Canine Parvovirus

Canine parvovirus, or simply parvo, is spread through direct or indirect contact with faeces. Since the disease can remain in the soil for many months, your puppy must be vaccinated before his little feet can be allowed to touch the ground.

Very young puppies are often unable to have the vaccination, as they still carry an immunity from their mother which will clash with the vaccine. Buying your puppy from anything other than a good, responsible breeder will increase the risk of him contracting this disease, as it is unlikely that puppy farmers will bother to vaccinate their dogs. Do lots of research into the breeder before choosing a puppy to reduce the risk of this heartbreaking disease.

There are two types of the disease, intestinal and cardiac. A dog with the intestinal strain will exhibit signs of vomiting and bloody diarrhea. A dog with the cardiac type will have respitory and cardiovascular problems.

Puppies are far more susceptible to this disease than adult dogs, and if left untreated it has a 90% mortality rate.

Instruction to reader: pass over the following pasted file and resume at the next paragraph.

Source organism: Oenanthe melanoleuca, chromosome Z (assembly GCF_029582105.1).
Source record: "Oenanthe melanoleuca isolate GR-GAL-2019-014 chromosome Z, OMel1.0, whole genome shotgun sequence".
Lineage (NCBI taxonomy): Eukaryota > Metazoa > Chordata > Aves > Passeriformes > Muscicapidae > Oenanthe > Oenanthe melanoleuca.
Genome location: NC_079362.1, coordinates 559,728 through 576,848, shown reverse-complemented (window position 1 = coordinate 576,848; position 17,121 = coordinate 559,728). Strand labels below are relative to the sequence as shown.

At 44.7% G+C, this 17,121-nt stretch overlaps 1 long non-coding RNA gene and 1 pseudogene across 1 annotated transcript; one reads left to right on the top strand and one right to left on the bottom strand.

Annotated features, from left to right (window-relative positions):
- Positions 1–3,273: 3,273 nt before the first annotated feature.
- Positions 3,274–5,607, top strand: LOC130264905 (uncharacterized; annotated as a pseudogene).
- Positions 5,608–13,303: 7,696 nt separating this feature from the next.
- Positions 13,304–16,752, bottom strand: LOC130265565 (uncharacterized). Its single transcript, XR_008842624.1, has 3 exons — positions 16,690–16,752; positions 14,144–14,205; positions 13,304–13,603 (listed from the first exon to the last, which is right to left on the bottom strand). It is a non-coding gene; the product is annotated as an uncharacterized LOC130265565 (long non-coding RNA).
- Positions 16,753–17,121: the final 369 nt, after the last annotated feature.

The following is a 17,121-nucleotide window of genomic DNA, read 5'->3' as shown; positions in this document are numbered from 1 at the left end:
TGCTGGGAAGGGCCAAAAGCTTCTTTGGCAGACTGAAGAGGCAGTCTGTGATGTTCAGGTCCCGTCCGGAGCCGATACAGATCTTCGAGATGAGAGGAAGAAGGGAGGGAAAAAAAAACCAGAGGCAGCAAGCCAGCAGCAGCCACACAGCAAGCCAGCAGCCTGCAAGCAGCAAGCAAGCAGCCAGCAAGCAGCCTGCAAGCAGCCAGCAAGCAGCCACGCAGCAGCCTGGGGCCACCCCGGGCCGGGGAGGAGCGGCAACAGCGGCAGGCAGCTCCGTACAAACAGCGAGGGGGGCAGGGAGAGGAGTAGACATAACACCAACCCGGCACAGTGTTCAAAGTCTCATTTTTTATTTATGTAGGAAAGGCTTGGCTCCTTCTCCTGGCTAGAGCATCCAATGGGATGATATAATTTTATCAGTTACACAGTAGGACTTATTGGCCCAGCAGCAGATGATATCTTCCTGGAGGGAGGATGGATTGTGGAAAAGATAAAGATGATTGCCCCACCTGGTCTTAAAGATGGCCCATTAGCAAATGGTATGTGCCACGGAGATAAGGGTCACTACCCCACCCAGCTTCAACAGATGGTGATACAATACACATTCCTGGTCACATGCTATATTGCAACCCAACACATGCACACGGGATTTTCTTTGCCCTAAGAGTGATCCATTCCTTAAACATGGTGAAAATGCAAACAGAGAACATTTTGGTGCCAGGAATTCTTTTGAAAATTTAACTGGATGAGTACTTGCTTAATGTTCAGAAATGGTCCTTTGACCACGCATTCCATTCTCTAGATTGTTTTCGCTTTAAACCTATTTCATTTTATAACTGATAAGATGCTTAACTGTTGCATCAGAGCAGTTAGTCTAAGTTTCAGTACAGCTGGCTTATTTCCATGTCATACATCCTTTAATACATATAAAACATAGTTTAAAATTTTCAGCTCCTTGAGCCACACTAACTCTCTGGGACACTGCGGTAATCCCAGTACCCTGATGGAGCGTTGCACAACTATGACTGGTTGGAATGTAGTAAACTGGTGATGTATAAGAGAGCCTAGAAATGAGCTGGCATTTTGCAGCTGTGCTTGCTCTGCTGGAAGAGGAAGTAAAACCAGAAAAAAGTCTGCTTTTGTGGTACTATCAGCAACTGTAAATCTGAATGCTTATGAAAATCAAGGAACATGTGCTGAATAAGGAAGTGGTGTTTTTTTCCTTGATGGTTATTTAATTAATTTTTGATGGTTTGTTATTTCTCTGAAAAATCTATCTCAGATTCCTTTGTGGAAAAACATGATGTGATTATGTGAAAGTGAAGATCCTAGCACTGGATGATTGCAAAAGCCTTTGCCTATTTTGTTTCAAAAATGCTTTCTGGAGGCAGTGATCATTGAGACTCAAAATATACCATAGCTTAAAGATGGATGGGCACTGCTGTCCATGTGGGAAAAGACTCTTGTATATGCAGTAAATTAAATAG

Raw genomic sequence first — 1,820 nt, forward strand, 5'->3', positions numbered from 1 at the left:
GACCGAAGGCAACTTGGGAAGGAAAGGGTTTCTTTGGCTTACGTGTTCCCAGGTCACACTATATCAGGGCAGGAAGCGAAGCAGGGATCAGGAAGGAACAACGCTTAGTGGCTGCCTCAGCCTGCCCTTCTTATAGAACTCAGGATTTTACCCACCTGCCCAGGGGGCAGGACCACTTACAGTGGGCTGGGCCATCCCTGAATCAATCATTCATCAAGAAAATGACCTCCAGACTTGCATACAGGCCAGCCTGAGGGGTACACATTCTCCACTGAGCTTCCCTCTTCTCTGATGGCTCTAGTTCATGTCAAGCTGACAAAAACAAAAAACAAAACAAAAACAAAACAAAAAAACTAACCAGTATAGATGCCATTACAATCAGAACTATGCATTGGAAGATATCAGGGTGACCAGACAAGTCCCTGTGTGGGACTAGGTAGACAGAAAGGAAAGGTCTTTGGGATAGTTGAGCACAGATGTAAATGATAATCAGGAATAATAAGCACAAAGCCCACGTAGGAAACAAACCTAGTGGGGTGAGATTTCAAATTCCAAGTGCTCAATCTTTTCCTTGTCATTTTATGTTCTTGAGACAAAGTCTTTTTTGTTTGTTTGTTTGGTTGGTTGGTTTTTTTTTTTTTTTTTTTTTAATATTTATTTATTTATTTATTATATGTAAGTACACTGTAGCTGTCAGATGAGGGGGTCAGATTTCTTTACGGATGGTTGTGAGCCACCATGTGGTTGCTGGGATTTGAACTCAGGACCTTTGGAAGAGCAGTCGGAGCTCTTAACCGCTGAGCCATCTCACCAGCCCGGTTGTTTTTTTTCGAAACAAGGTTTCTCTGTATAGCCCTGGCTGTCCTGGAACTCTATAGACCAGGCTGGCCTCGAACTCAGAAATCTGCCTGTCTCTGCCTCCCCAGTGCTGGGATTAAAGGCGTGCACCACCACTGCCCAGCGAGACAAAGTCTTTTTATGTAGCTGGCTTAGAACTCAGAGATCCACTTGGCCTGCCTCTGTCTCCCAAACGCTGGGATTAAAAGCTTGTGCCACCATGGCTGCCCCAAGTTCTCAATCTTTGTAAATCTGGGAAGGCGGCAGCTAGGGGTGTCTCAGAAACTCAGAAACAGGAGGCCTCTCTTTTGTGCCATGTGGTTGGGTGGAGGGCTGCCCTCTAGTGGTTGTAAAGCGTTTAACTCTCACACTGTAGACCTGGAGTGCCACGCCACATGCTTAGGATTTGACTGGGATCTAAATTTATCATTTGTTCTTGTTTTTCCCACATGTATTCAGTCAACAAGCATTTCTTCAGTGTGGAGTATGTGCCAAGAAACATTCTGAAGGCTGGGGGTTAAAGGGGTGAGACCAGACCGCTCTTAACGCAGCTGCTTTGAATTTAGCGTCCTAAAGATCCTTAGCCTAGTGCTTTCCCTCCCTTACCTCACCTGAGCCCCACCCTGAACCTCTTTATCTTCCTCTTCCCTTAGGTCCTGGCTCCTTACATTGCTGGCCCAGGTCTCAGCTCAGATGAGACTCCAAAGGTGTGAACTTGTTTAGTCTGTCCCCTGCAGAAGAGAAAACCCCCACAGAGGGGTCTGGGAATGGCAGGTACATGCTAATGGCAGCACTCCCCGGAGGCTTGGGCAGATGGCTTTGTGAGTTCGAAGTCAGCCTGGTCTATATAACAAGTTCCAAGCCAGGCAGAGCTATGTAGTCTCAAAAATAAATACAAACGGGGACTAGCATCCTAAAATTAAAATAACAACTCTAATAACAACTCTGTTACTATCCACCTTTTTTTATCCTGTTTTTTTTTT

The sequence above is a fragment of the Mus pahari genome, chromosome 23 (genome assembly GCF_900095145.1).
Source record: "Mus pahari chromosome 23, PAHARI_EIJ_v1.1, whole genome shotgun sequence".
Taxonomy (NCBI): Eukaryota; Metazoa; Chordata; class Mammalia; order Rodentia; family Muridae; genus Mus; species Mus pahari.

If you think your puppy or dog may have contracted this virus, take him to the vet immediately and take his advice. Treatment is available, but it must be administered at once.

Be aware that the virus can remain on your floors and on your clothing for many months. Thoroughly clean all floors and carpets and wash clothes. Also inform your neighbours who have dogs; knowledge could prevent their dogs from getting the disease.

Your puppy will be weaker for 8 to 12 weeks after he has recovered from the illness and his immune system will not be able to fight normal infections. He will need careful monitoring during this time to ensure that he does not contract anything else.

From Canine Parvovirus to Newfoundland Dog Health

From Canine Parvovirus to Gentle Newfoundland Dogs